J. Fungi 2018, 4(4), 124; https://doi.org/10.3390/jof4040124 - 09 Nov 2018
Abstract
Black yeasts are a highly specified group of fungi, which are characterized by a high resistance against stress factors. There are several factors enabling the cells to survive harsh environmental conditions. One aspect is the pigmentation, the melanin black yeasts often display a [...] Read more.
Black yeasts are a highly specified group of fungi, which are characterized by a high resistance against stress factors. There are several factors enabling the cells to survive harsh environmental conditions. One aspect is the pigmentation, the melanin black yeasts often display a highly diverse carotenoid spectrum. Determination and characterization of carotenoids depend on an efficient extraction and separation, especially for black yeast, which is characterized by thick cell walls. Therefore, specific protocols are needed to ensure reliable analyses regarding stress responses in these fungi. Here we present both. First, we present a method to extract and analyze carotenoids and secondly we present the unusual carotenoid composition of the black yeast Knufia petricola A95. Mechanical treatment combined with an acetonitrile extraction gave us very good extraction rates with a high reproducibility. The presented extraction and elution protocol separates the main carotenoids (7) in K. petricola A95 and can be extended for the detection of additional carotenoids in other species. K. petricola A95 displays an unusual carotenoid composition, with mainly didehydrolycopene, torulene, and lycopene. The pigment composition varied in dependency to oxidative stress but remained relatively constant if the cells were cultivated under low temperature. Future experiments have to be carried out to determine if didehydrolycopene functions as a protective agent itself or if it serves as a precursor for antioxidative pigments like torulene and torularhodin, which could be produced after induction under stress conditions. Black yeasts are a promising source for carotenoid production and other substances. To unravel the potential of these fungi, new methods and studies are needed. The established protocol allows the determination of carotenoid composition in black yeasts. Full article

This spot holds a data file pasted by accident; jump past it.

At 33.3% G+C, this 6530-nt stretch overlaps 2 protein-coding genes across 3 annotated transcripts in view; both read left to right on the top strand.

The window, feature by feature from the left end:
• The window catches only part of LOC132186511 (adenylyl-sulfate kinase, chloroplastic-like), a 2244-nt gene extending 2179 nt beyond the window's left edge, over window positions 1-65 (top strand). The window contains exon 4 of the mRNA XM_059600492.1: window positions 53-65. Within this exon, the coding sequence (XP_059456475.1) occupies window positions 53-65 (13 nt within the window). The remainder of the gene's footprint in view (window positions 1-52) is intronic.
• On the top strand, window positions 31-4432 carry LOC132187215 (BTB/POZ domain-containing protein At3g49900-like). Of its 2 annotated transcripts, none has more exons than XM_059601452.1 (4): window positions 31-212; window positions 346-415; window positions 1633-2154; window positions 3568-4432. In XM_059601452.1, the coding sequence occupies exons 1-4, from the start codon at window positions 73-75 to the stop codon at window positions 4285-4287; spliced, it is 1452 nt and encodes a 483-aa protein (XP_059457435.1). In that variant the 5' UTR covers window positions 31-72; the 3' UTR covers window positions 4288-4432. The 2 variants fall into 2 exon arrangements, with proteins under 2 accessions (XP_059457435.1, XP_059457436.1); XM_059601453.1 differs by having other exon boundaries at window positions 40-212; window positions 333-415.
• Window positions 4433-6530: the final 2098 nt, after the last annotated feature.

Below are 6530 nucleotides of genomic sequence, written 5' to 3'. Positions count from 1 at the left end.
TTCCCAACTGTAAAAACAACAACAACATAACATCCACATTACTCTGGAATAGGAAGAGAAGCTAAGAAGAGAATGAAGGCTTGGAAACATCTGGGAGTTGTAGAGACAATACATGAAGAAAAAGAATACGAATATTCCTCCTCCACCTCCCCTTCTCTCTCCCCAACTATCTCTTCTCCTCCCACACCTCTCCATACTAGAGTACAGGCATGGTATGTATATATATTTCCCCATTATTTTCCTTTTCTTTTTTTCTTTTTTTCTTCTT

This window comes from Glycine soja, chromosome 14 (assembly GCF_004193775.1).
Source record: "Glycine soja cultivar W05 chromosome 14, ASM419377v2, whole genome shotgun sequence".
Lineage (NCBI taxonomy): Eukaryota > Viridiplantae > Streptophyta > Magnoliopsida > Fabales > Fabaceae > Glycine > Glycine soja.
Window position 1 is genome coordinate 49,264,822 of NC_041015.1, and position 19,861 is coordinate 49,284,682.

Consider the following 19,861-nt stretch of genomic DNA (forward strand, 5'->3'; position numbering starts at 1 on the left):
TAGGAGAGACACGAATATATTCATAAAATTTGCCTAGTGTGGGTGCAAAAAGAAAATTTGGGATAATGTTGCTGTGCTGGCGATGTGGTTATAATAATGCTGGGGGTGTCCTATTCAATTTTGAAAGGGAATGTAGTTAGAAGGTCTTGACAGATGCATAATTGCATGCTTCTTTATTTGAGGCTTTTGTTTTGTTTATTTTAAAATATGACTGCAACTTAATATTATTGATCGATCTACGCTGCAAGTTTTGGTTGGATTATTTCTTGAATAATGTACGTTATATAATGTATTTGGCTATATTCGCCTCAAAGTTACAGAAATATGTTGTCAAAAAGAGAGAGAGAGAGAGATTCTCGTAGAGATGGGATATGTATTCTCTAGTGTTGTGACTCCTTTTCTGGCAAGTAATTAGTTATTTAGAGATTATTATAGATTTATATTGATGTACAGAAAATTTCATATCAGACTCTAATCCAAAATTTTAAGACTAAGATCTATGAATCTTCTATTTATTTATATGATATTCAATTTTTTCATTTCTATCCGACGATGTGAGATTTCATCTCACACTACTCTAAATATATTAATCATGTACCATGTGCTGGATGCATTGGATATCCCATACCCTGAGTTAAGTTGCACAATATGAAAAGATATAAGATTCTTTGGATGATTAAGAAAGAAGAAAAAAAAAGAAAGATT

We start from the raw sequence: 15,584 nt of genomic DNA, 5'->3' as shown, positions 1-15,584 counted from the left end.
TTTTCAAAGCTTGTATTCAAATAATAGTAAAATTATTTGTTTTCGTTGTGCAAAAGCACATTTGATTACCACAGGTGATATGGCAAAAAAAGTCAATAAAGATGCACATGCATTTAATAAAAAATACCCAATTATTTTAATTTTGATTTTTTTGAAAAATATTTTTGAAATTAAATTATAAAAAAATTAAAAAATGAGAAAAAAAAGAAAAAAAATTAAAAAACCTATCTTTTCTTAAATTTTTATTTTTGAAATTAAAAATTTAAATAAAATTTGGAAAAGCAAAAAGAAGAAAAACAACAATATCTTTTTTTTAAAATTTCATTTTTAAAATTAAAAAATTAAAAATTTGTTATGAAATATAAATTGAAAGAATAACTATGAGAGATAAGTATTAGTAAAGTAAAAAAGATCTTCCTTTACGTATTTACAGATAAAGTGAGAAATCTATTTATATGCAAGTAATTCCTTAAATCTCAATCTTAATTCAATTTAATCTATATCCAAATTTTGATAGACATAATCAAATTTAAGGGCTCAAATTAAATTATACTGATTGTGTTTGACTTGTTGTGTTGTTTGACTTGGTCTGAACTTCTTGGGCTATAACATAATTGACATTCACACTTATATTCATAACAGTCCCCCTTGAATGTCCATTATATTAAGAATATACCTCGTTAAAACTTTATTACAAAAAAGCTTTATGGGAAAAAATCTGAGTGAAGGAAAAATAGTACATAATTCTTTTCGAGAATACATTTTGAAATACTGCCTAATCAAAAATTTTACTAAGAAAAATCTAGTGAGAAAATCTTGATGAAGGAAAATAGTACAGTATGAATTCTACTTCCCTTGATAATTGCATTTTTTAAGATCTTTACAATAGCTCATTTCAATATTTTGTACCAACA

(This article belongs to the Special Issue Fungal Polyketides and Other Secondary Metabolites)
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Open AccessArticle
Oryzines A & B, Maleidride Congeners from Aspergillus oryzae and Their Putative Biosynthesis
J. Fungi 2018, 4(3), 96; https://doi.org/10.3390/jof4030096 - 13 Aug 2018
Cited by 1
Abstract
Aspergillus oryzae is traditionally used in East Asia for the production of food and brewing. In addition, it has been developed into a suitable host for the heterologous expression of natural product biosynthetic genes and gene clusters, enabling the functional analysis of the [...] Read more.